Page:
After Clint Dempsey moved to Fulham in 2007, his leap in quality was beyond remarkable. This was evidenced in his subsequent call-ups to the US national team. Stronger, defter, more confident. He was a new player. He’d already been a stand-out in Germany 2006, scoring the only non-own-goal for the US, but after his move to the Premier League, his ability, drive and influence on others seemed to escalate drastically in a short amount of time. His first season at The Academy EPL was already showing a return.
Overall, the schooling of US players abroad has been of great importance to the development of the national team. Bocanegra, Feilhaber, Beasley, Bradley, Adu and Edu have all been among those to join the likes of Everton’s Tim Howard in the diaspora of US talent. They ship out to strong leagues abroad and later bring their new prowess back to their national team.
The progress has been notable, and, under manager Bob Bradley, the US has looked the strongest it’s looked in ages.
Now, I did not expect the US to topple a Brazilian side who can pull both Kaka and Robinho off the gun rack any time they want. But four days earlier, a ten-man US admirably earned and converted a 41st minute penalty and then held Italy off until the 58th minute, when sub Giuseppe Rossi sparked the Azzurri comeback with a confident blast from distance.
The Italy won 3-1, but based on the way the US staved off the inevitable Italian goal fest until Italy made substitutions, I felt sure that if Ricardo Clark hadn’t seen red after his 33rd minute late tackle, the USA could have held their own against the standing World Cup Champions.
So while I knew Brazil would probably win. I still expected a decent performance from my countrymen.
The first goal came from a needless tackle and bad man marking on the set play. It happens. But the second goal was an absolute shock. The US won a corner kick (I repeat: the US won the corner), which they took short. Landon Donovan passed to DaMarcus Beasley who’s first touch had all the grace of a blindfolded, drunken water buffalo. Brazil gobbled up his mistake and the counterattack led to two Brazilians rushing toward one backpeddaling US defender. Robhino fired the second goal past Tim Howard, sealing the US defeat.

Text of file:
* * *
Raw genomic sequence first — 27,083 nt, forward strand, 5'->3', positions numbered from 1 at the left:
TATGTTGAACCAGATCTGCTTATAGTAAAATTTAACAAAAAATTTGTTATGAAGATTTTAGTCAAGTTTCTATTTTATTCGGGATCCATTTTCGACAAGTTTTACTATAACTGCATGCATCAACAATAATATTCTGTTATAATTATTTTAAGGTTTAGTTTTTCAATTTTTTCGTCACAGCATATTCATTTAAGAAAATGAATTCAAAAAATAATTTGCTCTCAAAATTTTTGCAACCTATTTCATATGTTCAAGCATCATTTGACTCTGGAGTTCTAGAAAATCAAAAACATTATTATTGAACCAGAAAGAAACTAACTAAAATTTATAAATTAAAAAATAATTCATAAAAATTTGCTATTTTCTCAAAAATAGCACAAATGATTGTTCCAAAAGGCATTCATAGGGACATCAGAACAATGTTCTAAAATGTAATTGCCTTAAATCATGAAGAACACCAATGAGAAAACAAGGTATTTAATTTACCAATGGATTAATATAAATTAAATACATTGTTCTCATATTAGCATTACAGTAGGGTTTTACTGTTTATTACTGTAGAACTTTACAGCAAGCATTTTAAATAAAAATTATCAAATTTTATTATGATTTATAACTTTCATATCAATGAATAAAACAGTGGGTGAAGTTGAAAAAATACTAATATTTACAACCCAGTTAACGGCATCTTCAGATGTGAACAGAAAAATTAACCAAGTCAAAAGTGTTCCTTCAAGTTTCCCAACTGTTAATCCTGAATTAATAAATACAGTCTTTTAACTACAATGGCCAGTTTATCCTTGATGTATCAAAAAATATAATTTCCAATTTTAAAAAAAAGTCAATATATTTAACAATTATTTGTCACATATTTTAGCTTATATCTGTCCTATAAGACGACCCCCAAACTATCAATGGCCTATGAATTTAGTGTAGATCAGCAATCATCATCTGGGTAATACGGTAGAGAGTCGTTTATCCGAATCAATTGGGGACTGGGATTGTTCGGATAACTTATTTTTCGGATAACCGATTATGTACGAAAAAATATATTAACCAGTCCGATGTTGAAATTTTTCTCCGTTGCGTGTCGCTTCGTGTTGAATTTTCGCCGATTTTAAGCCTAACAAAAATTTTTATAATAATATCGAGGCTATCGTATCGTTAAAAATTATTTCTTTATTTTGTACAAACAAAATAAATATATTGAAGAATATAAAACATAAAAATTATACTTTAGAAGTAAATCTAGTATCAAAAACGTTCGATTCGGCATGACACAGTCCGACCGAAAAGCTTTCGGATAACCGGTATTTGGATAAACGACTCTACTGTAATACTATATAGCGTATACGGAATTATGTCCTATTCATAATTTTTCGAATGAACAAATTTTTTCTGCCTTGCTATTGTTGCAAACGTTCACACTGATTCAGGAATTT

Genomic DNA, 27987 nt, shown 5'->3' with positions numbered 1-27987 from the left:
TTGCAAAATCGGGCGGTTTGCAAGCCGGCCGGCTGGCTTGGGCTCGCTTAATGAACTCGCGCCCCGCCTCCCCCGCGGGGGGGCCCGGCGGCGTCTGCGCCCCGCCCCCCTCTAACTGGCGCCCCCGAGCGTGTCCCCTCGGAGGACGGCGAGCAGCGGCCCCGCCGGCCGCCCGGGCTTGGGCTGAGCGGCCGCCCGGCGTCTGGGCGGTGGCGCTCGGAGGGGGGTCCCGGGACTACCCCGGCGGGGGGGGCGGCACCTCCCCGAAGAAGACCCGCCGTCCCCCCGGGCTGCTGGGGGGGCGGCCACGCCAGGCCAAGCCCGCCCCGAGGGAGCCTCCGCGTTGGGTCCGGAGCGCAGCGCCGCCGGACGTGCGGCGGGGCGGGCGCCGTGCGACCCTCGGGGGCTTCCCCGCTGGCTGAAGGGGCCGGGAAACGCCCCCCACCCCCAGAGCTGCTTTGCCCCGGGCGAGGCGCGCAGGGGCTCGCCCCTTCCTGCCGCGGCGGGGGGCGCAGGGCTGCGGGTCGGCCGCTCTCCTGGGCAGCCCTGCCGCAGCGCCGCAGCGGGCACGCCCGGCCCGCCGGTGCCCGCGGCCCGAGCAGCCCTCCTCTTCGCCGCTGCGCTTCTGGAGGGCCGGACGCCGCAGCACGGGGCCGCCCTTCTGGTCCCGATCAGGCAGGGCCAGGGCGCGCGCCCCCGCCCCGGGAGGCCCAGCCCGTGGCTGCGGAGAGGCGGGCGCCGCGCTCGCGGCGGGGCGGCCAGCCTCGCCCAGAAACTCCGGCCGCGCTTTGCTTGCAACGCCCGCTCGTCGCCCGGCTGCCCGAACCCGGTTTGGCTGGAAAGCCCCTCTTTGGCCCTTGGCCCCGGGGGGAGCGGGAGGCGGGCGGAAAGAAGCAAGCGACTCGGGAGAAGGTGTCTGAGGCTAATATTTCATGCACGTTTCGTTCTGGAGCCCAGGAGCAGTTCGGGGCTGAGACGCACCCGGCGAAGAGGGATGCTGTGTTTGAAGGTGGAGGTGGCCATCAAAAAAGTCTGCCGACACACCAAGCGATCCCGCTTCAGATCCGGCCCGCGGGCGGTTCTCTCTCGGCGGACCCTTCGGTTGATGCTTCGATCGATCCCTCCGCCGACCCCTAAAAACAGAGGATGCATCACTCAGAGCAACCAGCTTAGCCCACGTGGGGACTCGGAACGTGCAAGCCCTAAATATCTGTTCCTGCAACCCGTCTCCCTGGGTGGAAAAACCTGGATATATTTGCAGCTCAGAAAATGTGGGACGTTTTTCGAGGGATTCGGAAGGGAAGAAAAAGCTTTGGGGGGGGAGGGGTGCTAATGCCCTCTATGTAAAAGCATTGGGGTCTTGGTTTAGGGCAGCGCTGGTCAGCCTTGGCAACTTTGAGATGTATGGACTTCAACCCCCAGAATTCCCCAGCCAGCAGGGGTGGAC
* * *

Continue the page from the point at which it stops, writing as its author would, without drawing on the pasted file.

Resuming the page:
And Beasley’s touch wasn’t some fluke error. It simply came at the worst time and inspired the worst reaction. Throughout the first half, the US seemed to forget how to pass. A foolish dispossession here. Mistaking the touch-line for a teammate there. It was painful to watch.
The US would get another red card for Sacha Kljestan’s rash tackle and Brazil would score another goal when Maicon found net off a sharp angle and a choice deflection.
By then, I wasn’t expecting a US miracle. I did hope they could sully Brazil’s clean sheet and carry away a modicum of pride.
Again, the ten-man side showed some grit and some shots went off the bar. But 3-0 was the final score.
If the FIFA Confederations Cup was to provide the thermometer reading for the US before the next World Cup, the boys are lukewarm. They need to get hot if they want to get past the 2010 group stage. Maybe the fact that they now need to beat Egypt by at least four goals for the chance to stay alive in the Confederations Cup will raise the temperature.
It wasn’t the act of losing to Brazil. It was the sloppy play that led to the first two goals. It was the lack of composure that saw two important players ejected in two matches.
I think the US were overwhelmed by the idea of Brazil. The reputation that preceded the heirs of Pelé was too much. The collection of mistakes and the disorientation that pervaded the US eleven raises big concerns on the eve of South Africa 2010. These concerns can be addressed with more seasoning in Europe.
In the face of total demolition, Dempsey, Feilhaber and Donovan, who all ply their trade in European leagues, kept their heads and looked the most likely to spark a US goal.
So, while it is bad for Major League Soccer in the short term, I’d like to see more of our players go to the Premier League and elsewhere in Europe. The step back our domestic league might take will lead to a step forward for American soccer on the whole. The boys will come back from school in Europe with great gifts for the national team that will filter down to every other level of the sport in this country.
What once seemed like an oddity, the American footballer in Europe, is now becoming a foregone conclusion: our best players will cross the Atlantic. Once they’ve shown their individual talents to the world, the clubs in England, Belgium, Germany and elsewhere will be willing to hire their services. As long as they eventually come back, this is a healthy development for the sport here in the States.
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